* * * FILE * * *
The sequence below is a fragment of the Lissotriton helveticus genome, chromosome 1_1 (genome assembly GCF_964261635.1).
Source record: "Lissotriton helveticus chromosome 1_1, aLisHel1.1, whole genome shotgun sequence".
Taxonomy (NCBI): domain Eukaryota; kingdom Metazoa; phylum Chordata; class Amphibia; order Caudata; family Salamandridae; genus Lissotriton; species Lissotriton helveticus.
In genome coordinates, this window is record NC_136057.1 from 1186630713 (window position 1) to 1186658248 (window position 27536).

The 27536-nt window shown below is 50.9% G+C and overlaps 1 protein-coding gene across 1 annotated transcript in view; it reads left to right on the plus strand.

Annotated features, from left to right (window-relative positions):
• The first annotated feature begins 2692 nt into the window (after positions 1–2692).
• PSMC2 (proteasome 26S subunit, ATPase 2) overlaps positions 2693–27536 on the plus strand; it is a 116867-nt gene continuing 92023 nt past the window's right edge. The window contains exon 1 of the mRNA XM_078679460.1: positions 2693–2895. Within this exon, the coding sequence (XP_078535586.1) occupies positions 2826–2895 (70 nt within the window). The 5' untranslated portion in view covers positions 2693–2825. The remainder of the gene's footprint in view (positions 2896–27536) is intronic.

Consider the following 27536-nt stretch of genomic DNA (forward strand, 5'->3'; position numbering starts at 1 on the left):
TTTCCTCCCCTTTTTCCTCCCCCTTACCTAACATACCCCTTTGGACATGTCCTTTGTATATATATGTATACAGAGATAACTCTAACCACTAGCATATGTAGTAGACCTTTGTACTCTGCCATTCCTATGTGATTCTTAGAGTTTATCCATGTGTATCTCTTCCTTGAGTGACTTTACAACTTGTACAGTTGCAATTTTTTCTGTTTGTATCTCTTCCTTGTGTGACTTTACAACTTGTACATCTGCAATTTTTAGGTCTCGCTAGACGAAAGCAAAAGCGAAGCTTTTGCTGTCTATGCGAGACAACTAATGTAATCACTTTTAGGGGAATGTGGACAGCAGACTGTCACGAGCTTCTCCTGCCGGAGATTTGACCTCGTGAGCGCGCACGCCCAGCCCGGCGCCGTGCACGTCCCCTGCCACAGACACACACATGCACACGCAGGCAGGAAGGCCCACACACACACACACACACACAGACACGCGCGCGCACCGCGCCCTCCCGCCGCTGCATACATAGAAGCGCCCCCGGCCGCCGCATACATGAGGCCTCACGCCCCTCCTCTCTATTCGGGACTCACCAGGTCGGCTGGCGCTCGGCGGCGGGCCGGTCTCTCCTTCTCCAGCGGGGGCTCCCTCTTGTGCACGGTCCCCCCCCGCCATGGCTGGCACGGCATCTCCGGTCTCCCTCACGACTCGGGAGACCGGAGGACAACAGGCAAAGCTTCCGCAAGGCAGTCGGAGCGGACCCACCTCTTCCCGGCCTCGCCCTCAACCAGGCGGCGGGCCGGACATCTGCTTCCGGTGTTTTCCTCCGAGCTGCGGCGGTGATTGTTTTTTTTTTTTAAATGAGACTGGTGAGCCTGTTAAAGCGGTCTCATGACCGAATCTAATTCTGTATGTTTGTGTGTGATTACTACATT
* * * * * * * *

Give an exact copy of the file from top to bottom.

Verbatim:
The sequence below is a fragment of the Lissotriton helveticus genome, chromosome 1_1 (genome assembly GCF_964261635.1).
Source record: "Lissotriton helveticus chromosome 1_1, aLisHel1.1, whole genome shotgun sequence".
Taxonomy (NCBI): domain Eukaryota; kingdom Metazoa; phylum Chordata; class Amphibia; order Caudata; family Salamandridae; genus Lissotriton; species Lissotriton helveticus.
In genome coordinates, this window is record NC_136057.1 from 1186630713 (window position 1) to 1186658248 (window position 27536).

The 27536-nt window shown below is 50.9% G+C and overlaps 1 protein-coding gene across 1 annotated transcript in view; it reads left to right on the plus strand.

Annotated features, from left to right (window-relative positions):
• The first annotated feature begins 2692 nt into the window (after positions 1–2692).
• PSMC2 (proteasome 26S subunit, ATPase 2) overlaps positions 2693–27536 on the plus strand; it is a 116867-nt gene continuing 92023 nt past the window's right edge. The window contains exon 1 of the mRNA XM_078679460.1: positions 2693–2895. Within this exon, the coding sequence (XP_078535586.1) occupies positions 2826–2895 (70 nt within the window). The 5' untranslated portion in view covers positions 2693–2825. The remainder of the gene's footprint in view (positions 2896–27536) is intronic.

Consider the following 27536-nt stretch of genomic DNA (forward strand, 5'->3'; position numbering starts at 1 on the left):
TTTCCTCCCCTTTTTCCTCCCCCTTACCTAACATACCCCTTTGGACATGTCCTTTGTATATATATGTATACAGAGATAACTCTAACCACTAGCATATGTAGTAGACCTTTGTACTCTGCCATTCCTATGTGATTCTTAGAGTTTATCCATGTGTATCTCTTCCTTGAGTGACTTTACAACTTGTACAGTTGCAATTTTTTCTGTTTGTATCTCTTCCTTGTGTGACTTTACAACTTGTACATCTGCAATTTTTAGGTCTCGCTAGACGAAAGCAAAAGCGAAGCTTTTGCTGTCTATGCGAGACAACTAATGTAATCACTTTTAGGGGAATGTGGACAGCAGACTGTCACGAGCTTCTCCTGCCGGAGATTTGACCTCGTGAGCGCGCACGCCCAGCCCGGCGCCGTGCACGTCCCCTGCCACAGACACACACATGCACACGCAGGCAGGAAGGCCCACACACACACACACACACACAGACACGCGCGCGCACCGCGCCCTCCCGCCGCTGCATACATAGAAGCGCCCCCGGCCGCCGCATACATGAGGCCTCACGCCCCTCCTCTCTATTCGGGACTCACCAGGTCGGCTGGCGCTCGGCGGCGGGCCGGTCTCTCCTTCTCCAGCGGGGGCTCCCTCTTGTGCACGGTCCCCCCCCGCCATGGCTGGCACGGCATCTCCGGTCTCCCTCACGACTCGGGAGACCGGAGGACAACAGGCAAAGCTTCCGCAAGGCAGTCGGAGCGGACCCACCTCTTCCCGGCCTCGCCCTCAACCAGGCGGCGGGCCGGACATCTGCTTCCGGTGTTTTCCTCCGAGCTGCGGCGGTGATTGTTTTTTTTTTTTAAATGAGACTGGTGAGCCTGTTAAAGCGGTCTCATGACCGAATCTAATTCTGTATGTTTGTGTGTGATTACTACATT